Versioning is a complex topic, so first, you need to define your goals in a more descriptive manner. It would be great to say that you have an interface insures you'll never break compatibility, but depending on what the new functionality is, that might not even be possible. So there are different situations and different trade-offs.
If your intent is to only provide new functionality to new consumers, and all of your consumers are direct consumers (no intermediaries, frameworks, etc.), then a discrete endpoint approach is the best choice. Each time you add a feature that risks a break, create a new endpoint, give it a new version number and then let the consumers know to validate against it and switch their configurations. This strategy is pretty tried and true, but it has the drawbacks of putting the burden on consumers to keep up to date. Also, if there are dependencies between services it can become a chore to track. The upside being if code breaks it's not (directly) your fault.
The other main strategy is the extensible interface. There's three different varieties here that I'm aware of. First, is the type of interface that tries to so well describe the service domain that every possible feature you might add is somehow possible given the existing interface. If that sounds hard, it is. You might call this the perfect interface. Everything is completely described, but the entire domain is also completely described. The "perfect" is really only on paper though.
The second variety is the type that looks like a normal interface but add generic extension points. In WSDLs this means xs:any, name-value pairs or something similar. You might call this the basic extensible interface. It's not too hard to do, but it's not without it's complications. The extension points may make the interface harder to work with in certain tooling (xs:any), or explicitly lose some of your ability to validate inputs and outputs (name-value pairs). It's also pretty easy to abuse those extension points in a way that makes the version 3 or 4 pretty hard to use.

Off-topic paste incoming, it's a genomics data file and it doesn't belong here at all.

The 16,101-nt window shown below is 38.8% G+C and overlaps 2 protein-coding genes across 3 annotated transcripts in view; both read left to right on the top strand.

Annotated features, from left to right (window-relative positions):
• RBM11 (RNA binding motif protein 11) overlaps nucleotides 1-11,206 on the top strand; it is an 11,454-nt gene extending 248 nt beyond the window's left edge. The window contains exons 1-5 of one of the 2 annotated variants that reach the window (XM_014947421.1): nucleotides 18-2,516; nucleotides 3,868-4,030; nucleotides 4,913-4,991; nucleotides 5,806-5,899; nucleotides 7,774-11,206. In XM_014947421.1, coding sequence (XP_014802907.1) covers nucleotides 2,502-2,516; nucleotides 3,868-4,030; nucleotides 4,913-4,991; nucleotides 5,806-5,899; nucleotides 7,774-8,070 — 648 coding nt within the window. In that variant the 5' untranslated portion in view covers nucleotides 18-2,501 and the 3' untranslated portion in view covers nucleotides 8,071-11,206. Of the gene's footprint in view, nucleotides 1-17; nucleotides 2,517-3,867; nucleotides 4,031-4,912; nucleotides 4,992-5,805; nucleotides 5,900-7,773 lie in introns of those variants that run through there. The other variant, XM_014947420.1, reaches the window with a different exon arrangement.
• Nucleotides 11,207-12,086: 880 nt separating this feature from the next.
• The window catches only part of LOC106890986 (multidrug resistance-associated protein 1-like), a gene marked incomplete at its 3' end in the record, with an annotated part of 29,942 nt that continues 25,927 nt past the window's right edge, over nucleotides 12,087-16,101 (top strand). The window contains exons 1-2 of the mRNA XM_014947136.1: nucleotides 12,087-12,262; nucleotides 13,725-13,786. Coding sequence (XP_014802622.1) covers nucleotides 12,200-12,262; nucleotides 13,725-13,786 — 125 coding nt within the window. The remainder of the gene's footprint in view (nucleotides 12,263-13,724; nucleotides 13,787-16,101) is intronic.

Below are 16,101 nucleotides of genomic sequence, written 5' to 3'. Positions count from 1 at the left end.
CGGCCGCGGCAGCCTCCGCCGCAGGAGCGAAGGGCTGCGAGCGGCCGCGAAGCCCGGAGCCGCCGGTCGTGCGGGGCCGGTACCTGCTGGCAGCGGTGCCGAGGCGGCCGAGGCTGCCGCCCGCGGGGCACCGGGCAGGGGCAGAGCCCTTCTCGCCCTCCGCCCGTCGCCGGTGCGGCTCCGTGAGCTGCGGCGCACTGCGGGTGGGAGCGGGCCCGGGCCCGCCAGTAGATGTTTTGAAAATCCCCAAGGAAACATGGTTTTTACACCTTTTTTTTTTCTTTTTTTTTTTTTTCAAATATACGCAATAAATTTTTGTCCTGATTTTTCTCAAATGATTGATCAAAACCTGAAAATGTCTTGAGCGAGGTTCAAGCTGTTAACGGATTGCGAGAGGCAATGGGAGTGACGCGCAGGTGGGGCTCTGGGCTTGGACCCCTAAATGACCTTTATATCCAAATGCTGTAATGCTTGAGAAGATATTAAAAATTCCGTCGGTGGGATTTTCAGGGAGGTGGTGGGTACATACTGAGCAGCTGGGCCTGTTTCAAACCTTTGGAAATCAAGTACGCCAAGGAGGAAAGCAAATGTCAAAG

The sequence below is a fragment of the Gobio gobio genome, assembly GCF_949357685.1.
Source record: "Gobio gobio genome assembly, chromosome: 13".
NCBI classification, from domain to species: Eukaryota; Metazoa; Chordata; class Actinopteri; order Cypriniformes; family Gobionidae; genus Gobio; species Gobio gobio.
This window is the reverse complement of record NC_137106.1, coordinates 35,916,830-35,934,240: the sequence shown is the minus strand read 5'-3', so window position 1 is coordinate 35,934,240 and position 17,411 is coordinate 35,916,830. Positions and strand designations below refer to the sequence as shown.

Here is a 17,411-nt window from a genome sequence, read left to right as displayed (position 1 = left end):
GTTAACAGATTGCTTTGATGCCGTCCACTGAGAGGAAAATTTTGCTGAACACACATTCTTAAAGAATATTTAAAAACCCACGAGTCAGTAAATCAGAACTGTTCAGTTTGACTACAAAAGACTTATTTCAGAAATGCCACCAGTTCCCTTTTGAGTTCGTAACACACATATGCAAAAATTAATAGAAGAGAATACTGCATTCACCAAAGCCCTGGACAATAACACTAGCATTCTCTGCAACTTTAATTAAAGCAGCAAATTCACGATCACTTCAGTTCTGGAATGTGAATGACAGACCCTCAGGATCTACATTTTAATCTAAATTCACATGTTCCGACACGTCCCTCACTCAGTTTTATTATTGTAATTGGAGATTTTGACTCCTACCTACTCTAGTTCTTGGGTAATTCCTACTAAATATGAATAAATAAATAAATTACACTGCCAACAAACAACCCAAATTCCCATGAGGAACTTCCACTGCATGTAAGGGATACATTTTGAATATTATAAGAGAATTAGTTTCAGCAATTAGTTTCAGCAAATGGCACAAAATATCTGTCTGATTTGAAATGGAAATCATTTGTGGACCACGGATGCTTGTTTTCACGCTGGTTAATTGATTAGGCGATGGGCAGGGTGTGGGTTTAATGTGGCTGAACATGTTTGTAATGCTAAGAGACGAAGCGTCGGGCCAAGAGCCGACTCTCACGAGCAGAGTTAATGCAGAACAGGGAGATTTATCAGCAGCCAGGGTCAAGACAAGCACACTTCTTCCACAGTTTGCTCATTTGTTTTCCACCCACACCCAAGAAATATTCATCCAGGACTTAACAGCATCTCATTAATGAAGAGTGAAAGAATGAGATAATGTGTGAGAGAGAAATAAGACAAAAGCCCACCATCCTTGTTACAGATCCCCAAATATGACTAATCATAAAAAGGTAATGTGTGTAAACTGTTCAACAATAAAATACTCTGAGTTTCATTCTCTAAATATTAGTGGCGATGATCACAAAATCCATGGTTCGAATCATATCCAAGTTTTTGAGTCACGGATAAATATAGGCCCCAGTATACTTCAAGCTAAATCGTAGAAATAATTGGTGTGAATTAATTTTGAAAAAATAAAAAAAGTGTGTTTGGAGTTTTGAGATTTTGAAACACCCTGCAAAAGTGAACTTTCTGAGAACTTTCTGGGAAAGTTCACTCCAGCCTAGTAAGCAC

The third variety is the type that converts your interface into a byte-stream. You might call these god interfaces. They aren't without their justifications, but if you're using one, you may want to ask why you're using web-services at all. Maybe you should be thinking about raw TCP/IP, or basic HTTP GET/POST. But maybe you're fed up with the complexity of WSDLs and XSDs and you just want to start from scratch but you're tied to web-services for some infrastructure reason. Realize however that once you start down this path, you're going to need a whole new way of describing to your consumers how to/not to use your service, and if you use XSD for that.. well you're basically back where you started.
Your best bet is to know all these options and approach your service design by first trying for the "perfect interface", then giving up and adding generic extensibility points. Trying to design the perfect interface will force you to learn things which will make your service better, not just your interface, but it will take time, and if you don't limit that time somehow, it'll take forever.
A little bit short of a true god interface, there is the wrapper interface. If you're system has layers, you want your interface to be in layers too. When you change layer B, you only want to change layer B, not all the instances in layer C.